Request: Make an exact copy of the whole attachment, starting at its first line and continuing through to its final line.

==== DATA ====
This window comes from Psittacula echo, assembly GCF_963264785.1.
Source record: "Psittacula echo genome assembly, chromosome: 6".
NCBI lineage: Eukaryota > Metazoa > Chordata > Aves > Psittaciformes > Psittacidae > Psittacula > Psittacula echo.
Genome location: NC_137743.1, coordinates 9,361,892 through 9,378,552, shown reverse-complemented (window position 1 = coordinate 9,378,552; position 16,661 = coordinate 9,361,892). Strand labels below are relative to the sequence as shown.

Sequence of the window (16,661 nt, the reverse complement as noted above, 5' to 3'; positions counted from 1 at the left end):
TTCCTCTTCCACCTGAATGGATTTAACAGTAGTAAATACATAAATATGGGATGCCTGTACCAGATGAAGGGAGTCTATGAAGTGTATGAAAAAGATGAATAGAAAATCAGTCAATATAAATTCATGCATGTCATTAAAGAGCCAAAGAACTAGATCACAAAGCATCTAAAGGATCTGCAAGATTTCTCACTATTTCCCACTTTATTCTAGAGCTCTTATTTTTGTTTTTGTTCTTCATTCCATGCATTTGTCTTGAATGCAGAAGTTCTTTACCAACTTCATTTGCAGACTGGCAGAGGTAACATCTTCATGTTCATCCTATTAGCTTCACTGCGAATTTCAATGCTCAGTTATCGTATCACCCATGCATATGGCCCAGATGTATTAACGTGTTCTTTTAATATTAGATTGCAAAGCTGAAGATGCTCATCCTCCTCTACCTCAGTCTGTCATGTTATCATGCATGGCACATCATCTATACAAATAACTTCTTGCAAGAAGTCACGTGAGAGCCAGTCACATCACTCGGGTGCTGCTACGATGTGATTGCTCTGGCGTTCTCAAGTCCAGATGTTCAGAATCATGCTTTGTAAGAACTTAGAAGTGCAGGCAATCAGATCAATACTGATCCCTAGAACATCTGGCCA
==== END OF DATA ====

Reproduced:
This window comes from Psittacula echo, assembly GCF_963264785.1.
Source record: "Psittacula echo genome assembly, chromosome: 6".
NCBI lineage: Eukaryota > Metazoa > Chordata > Aves > Psittaciformes > Psittacidae > Psittacula > Psittacula echo.
Genome location: NC_137743.1, coordinates 9,361,892 through 9,378,552, shown reverse-complemented (window position 1 = coordinate 9,378,552; position 16,661 = coordinate 9,361,892). Strand labels below are relative to the sequence as shown.

Sequence of the window (16,661 nt, the reverse complement as noted above, 5' to 3'; positions counted from 1 at the left end):
TTCCTCTTCCACCTGAATGGATTTAACAGTAGTAAATACATAAATATGGGATGCCTGTACCAGATGAAGGGAGTCTATGAAGTGTATGAAAAAGATGAATAGAAAATCAGTCAATATAAATTCATGCATGTCATTAAAGAGCCAAAGAACTAGATCACAAAGCATCTAAAGGATCTGCAAGATTTCTCACTATTTCCCACTTTATTCTAGAGCTCTTATTTTTGTTTTTGTTCTTCATTCCATGCATTTGTCTTGAATGCAGAAGTTCTTTACCAACTTCATTTGCAGACTGGCAGAGGTAACATCTTCATGTTCATCCTATTAGCTTCACTGCGAATTTCAATGCTCAGTTATCGTATCACCCATGCATATGGCCCAGATGTATTAACGTGTTCTTTTAATATTAGATTGCAAAGCTGAAGATGCTCATCCTCCTCTACCTCAGTCTGTCATGTTATCATGCATGGCACATCATCTATACAAATAACTTCTTGCAAGAAGTCACGTGAGAGCCAGTCACATCACTCGGGTGCTGCTACGATGTGATTGCTCTGGCGTTCTCAAGTCCAGATGTTCAGAATCATGCTTTGTAAGAACTTAGAAGTGCAGGCAATCAGATCAATACTGATCCCTAGAACATCTGGCCA